A 28-year-old woman was shot dead in the exact same spot in Ramle where her husband had been shot to death six years before. Her two children did not have a chance to say goodbye.
Lorin Tafal Moserati was the mother of two children, ages 8 and 11. She was living in Haifa. Her husband’s family kept her children from her in order to pressure her. Lorin knew her life was in danger. The shooting in Ramle was not the first time she’d been shot at. She told her friends; she told the police. In between, she tried to live a quite life.
Someone knew that Lorin, despite the danger, would travel to Ramle to visit her children. The police in Haifa were even aware she was on her way to Ramle, but the Ramle police were not. She was shot as she sat in her car at an intersection near downtown.
Samah Salaime and others who were in touch with Lorin’s sister spent the better part of a day going between the police, the justice system and the welfare system, trying to arrange one last visit – to let the children kiss their mother’s hand and say goodbye, to be present at her funeral.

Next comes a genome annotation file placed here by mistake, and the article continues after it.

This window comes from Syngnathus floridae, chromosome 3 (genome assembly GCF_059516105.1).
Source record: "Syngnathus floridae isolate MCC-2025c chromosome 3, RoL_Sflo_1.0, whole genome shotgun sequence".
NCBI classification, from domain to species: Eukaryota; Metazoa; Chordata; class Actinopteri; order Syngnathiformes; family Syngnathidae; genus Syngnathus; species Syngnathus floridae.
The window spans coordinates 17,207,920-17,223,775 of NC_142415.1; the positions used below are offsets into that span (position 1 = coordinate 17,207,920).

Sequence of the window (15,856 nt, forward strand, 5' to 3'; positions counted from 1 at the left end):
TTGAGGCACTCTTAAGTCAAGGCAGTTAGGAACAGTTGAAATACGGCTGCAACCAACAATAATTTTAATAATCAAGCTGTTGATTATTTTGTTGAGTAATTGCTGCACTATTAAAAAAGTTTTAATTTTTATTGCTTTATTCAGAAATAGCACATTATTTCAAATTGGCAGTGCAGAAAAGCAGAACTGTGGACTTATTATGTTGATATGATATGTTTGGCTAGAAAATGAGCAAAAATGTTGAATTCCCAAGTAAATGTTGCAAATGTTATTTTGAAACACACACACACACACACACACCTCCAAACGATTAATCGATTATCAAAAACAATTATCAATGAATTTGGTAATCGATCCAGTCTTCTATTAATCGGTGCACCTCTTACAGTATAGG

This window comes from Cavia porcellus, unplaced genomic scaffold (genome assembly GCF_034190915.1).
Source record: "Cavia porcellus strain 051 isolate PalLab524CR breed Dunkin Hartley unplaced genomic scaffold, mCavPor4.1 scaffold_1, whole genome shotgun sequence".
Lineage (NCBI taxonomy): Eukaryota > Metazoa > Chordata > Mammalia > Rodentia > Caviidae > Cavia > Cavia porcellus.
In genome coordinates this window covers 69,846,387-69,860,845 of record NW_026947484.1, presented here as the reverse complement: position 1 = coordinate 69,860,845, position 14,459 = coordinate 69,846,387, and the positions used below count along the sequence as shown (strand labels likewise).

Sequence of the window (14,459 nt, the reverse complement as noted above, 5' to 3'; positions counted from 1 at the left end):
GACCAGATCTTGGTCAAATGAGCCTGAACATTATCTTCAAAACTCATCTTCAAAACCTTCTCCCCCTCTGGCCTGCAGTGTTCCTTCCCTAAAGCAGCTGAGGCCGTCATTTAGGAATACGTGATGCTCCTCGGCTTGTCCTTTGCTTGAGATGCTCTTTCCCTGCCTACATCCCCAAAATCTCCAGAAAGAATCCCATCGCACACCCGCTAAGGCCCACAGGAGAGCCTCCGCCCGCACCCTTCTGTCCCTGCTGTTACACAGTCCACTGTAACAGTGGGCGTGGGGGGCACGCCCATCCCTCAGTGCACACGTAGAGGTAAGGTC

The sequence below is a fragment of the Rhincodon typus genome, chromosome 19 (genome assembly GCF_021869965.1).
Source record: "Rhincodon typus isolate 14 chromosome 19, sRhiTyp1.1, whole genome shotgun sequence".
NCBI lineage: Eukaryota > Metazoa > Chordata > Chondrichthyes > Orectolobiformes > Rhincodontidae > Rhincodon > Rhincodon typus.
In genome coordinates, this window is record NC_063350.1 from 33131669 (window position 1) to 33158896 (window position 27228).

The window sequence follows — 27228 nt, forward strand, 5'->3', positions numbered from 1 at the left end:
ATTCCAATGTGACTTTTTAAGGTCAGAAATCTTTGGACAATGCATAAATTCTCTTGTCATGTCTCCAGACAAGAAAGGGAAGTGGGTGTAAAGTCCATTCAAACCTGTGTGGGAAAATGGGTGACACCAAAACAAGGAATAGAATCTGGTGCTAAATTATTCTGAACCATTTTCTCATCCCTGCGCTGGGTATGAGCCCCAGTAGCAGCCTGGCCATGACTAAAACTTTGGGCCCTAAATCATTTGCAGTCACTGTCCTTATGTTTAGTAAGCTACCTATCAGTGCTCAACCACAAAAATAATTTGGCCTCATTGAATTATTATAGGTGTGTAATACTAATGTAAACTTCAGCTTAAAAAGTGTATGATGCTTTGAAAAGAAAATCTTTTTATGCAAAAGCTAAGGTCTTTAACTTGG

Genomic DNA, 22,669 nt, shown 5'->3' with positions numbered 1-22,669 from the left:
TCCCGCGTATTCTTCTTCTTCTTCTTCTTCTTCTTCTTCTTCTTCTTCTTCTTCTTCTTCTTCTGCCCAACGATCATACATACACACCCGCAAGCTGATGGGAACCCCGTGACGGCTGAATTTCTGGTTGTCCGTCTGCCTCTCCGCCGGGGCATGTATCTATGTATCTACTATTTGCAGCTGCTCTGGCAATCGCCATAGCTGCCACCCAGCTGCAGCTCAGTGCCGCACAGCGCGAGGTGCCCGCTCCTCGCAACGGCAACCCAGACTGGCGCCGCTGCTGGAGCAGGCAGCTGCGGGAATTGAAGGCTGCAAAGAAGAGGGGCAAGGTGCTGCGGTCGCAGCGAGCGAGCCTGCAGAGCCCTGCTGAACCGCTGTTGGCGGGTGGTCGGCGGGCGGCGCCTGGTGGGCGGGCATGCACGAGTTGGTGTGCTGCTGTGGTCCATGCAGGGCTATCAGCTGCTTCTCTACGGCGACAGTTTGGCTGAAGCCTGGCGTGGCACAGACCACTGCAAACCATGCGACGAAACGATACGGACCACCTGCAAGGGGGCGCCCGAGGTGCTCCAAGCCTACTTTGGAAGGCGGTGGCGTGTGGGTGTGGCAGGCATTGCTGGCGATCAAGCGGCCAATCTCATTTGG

The request was tossed from one to the other. No one wanted the responsibility. The children did not come.
The scanty news reports say a suspect has been arrested. For justice to be done, the suspect will have to be tried, convicted of the crime and sent to prison for many years. The chances this will happen are still quite low.
Lorin was murder victim number 71 in Israel’s Arab community this year.
We have been promised a special police budget just for tackling the issue – ignored for so many years – of violent crime in the Arab communities. In the meantime, the numbers continue to rise.
Throwing money, and even extra officers, at the problem will not be enough. We need better laws to protect women, a justice system that is tough on men who commit violent crimes, better methods of reforming violent men, incentives for turning in weapons voluntarily, trust-building between Arab communities and law enforcement, and education aimed at reducing violence. For a start.
It is time to take a good, hard look at a country where a young mother can be killed when she tries to visit her children; at a system that cannot take pity on young children who have lost their mother and help them say goodbye.